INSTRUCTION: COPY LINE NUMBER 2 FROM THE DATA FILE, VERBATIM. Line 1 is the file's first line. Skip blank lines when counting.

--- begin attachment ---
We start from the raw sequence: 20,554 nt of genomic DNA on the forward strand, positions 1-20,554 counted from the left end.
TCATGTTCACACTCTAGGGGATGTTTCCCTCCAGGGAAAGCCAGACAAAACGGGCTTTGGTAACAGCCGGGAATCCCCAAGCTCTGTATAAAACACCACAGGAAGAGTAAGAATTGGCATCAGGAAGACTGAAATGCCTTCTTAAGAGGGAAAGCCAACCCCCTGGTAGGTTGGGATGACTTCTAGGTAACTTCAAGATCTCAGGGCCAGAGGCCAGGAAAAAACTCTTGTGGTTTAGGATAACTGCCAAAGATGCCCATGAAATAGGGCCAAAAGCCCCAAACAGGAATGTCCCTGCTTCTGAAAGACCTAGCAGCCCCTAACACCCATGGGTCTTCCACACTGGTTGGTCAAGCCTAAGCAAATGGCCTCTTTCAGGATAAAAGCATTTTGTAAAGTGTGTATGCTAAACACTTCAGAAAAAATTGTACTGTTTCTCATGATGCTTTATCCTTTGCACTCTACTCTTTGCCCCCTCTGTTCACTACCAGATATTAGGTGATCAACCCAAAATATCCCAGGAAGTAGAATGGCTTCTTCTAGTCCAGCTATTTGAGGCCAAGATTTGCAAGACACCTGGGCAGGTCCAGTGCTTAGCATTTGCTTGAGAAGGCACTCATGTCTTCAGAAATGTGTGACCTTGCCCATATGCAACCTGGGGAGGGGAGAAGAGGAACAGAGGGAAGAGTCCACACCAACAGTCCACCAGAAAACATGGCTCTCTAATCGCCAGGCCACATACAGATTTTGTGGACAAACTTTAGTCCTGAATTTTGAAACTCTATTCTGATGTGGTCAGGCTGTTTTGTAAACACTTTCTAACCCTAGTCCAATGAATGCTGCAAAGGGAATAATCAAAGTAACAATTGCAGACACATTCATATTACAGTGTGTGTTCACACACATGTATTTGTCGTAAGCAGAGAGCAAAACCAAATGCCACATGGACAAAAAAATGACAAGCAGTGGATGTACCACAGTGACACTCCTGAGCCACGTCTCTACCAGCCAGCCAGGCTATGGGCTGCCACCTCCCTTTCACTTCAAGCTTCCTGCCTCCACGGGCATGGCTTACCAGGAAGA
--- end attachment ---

TCATGTTCACACTCTAGGGGATGTTTCCCTCCAGGGAAAGCCAGACAAAACGGGCTTTGGTAACAGCCGGGAATCCCCAAGCTCTGTATAAAACACCACAGGAAGAGTAAGAATTGGCATCAGGAAGACTGAAATGCCTTCTTAAGAGGGAAAGCCAACCCCCTGGTAGGTTGGGATGACTTCTAGGTAACTTCAAGATCTCAGGGCCAGAGGCCAGGAAAAAACTCTTGTGGTTTAGGATAACTGCCAAAGATGCCCATGAAATAGGGCCAAAAGCCCCAAACAGGAATGTCCCTGCTTCTGAAAGACCTAGCAGCCCCTAACACCCATGGGTCTTCCACACTGGTTGGTCAAGCCTAAGCAAATGGCCTCTTTCAGGATAAAAGCATTTTGTAAAGTGTGTATGCTAAACACTTCAGAAAAAATTGTACTGTTTCTCATGATGCTTTATCCTTTGCACTCTACTCTTTGCCCCCTCTGTTCACTACCAGATATTAGGTGATCAACCCAAAATATCCCAGGAAGTAGAATGGCTTCTTCTAGTCCAGCTATTTGAGGCCAAGATTTGCAAGACACCTGGGCAGGTCCAGTGCTTAGCATTTGCTTGAGAAGGCACTCATGTCTTCAGAAATGTGTGACCTTGCCCATATGCAACCTGGGGAGGGGAGAAGAGGAACAGAGGGAAGAGTCCACACCAACAGTCCACCAGAAAACATGGCTCTCTAATCGCCAGGCCACATACAGATTTTGTGGACAAACTTTAGTCCTGAATTTTGAAACTCTATTCTGATGTGGTCAGGCTGTTTTGTAAACACTTTCTAACCCTAGTCCAATGAATGCTGCAAAGGGAATAATCAAAGTAACAATTGCAGACACATTCATATTACAGTGTGTGTTCACACACATGTATTTGTCGTAAGCAGAGAGCAAAACCAAATGCCACATGGACAAAAAAATGACAAGCAGTGGATGTACCACAGTGACACTCCTGAGCCACGTCTCTACCAGCCAGCCAGGCTATGGGCTGCCACCTCCCTTTCACTTCAAGCTTCCTGCCTCCACGGGCATGGCTTACCAGGAAGA